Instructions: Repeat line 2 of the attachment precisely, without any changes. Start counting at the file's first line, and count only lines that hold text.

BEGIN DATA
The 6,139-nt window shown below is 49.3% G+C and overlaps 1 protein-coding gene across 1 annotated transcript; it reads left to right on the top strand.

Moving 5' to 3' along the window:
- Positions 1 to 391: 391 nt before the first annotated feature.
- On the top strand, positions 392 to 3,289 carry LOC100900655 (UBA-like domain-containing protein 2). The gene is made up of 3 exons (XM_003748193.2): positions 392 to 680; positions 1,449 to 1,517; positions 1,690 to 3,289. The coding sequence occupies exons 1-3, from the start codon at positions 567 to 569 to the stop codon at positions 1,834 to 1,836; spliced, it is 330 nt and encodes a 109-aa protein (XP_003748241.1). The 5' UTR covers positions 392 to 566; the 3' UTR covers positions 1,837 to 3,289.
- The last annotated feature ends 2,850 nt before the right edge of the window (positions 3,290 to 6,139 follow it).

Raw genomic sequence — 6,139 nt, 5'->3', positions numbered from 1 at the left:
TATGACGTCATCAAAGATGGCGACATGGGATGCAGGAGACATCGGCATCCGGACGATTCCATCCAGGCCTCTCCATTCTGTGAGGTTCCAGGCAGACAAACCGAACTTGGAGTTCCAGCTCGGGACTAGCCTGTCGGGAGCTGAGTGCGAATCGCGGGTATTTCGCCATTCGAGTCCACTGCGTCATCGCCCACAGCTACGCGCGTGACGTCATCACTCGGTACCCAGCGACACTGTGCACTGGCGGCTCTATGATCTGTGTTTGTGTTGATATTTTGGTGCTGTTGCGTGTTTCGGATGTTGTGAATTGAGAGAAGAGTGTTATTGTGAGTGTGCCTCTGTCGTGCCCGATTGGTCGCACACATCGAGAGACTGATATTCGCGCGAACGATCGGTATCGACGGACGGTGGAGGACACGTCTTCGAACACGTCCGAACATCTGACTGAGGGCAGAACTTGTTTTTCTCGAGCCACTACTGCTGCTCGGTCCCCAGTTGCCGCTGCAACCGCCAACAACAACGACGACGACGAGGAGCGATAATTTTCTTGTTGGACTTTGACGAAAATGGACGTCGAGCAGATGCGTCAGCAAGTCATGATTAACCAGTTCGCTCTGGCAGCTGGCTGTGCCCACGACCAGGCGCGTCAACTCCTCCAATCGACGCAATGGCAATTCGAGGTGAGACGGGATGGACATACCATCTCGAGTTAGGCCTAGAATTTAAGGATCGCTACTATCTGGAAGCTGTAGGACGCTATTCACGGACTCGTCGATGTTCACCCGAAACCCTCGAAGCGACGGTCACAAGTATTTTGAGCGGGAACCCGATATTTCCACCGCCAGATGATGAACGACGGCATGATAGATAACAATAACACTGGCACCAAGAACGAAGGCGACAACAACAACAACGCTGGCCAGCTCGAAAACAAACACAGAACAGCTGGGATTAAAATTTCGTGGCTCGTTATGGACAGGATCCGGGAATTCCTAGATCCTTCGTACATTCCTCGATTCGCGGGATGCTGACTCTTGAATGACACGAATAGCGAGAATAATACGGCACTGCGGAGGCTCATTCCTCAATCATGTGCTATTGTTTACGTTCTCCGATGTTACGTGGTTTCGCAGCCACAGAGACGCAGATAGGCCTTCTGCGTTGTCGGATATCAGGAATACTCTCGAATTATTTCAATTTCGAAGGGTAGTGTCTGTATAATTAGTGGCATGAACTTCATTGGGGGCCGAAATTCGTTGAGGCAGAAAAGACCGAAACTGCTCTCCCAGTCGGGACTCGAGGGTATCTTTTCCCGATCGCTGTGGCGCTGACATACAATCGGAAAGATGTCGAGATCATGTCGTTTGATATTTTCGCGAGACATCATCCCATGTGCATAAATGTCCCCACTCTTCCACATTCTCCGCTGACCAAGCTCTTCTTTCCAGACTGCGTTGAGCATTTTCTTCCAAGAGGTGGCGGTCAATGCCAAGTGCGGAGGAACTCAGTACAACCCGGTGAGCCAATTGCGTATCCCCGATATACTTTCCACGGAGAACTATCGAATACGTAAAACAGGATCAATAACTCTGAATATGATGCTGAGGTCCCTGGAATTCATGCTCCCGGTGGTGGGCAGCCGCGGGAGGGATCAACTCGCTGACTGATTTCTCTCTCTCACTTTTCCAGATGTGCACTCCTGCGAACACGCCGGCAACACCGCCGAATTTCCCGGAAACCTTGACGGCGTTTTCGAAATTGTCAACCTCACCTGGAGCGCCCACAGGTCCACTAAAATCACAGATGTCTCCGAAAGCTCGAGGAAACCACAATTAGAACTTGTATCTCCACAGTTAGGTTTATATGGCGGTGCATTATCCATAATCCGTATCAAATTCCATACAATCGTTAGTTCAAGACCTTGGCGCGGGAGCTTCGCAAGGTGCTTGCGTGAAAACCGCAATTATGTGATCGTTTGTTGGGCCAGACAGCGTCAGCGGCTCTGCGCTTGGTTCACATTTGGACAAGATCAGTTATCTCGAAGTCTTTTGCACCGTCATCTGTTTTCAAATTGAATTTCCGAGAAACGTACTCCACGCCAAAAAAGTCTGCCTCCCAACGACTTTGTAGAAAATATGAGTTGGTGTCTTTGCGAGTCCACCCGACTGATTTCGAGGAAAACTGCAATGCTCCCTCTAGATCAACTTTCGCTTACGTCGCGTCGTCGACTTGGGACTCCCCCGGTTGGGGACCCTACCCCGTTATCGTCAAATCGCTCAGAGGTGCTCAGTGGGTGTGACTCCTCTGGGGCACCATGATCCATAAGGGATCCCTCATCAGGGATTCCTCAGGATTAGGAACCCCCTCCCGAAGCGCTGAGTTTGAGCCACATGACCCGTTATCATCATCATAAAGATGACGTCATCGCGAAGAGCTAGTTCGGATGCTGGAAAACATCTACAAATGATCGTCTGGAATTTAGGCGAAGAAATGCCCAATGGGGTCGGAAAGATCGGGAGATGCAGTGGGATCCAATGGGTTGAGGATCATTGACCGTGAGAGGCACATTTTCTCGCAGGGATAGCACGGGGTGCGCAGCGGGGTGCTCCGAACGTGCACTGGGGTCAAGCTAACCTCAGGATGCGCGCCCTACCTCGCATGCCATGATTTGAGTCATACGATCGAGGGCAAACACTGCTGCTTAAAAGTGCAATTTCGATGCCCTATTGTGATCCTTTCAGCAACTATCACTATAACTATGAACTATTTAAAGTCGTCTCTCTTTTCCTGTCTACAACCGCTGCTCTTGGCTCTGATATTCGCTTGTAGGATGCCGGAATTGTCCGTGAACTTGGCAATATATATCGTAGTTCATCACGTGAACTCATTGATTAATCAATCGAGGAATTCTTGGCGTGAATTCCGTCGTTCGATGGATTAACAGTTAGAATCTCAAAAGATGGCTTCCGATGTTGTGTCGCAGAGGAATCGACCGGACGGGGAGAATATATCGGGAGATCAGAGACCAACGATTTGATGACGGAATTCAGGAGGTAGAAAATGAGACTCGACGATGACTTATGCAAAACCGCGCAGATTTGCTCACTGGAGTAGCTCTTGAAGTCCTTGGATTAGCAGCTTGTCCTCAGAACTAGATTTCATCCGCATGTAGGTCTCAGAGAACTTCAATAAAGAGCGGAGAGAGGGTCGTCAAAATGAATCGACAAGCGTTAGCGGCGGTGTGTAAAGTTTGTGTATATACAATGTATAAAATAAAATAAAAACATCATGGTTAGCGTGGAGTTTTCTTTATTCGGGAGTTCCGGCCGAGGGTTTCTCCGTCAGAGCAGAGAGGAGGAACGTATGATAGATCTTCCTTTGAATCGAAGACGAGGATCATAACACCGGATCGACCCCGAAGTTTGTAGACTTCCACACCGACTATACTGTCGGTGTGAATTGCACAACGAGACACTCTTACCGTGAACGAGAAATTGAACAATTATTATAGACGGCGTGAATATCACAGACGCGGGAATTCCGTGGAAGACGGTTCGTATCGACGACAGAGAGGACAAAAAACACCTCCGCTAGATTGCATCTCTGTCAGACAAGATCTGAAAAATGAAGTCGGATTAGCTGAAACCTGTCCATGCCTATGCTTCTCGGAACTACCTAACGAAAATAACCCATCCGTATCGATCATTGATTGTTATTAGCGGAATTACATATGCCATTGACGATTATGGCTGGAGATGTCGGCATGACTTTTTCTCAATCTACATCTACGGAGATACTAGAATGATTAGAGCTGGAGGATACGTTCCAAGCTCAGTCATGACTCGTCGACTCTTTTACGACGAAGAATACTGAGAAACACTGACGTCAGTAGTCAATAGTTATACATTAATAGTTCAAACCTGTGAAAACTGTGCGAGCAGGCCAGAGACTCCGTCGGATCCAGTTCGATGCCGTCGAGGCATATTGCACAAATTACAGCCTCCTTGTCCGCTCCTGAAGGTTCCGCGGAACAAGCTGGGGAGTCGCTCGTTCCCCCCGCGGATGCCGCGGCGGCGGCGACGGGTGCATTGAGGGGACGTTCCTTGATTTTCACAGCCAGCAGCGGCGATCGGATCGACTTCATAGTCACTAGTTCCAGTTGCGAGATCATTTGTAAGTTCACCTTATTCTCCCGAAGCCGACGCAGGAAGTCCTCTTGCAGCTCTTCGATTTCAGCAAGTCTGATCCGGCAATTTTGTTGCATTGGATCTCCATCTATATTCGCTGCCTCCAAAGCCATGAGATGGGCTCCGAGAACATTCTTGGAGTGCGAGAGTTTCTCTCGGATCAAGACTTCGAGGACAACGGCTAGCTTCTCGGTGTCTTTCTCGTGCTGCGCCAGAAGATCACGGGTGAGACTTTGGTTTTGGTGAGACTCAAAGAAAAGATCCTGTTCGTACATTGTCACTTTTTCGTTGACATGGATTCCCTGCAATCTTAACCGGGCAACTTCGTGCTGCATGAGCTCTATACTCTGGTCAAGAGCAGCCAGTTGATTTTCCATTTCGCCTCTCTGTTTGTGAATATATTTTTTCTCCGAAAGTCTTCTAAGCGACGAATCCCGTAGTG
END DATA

Moving 5' to 3' along the window: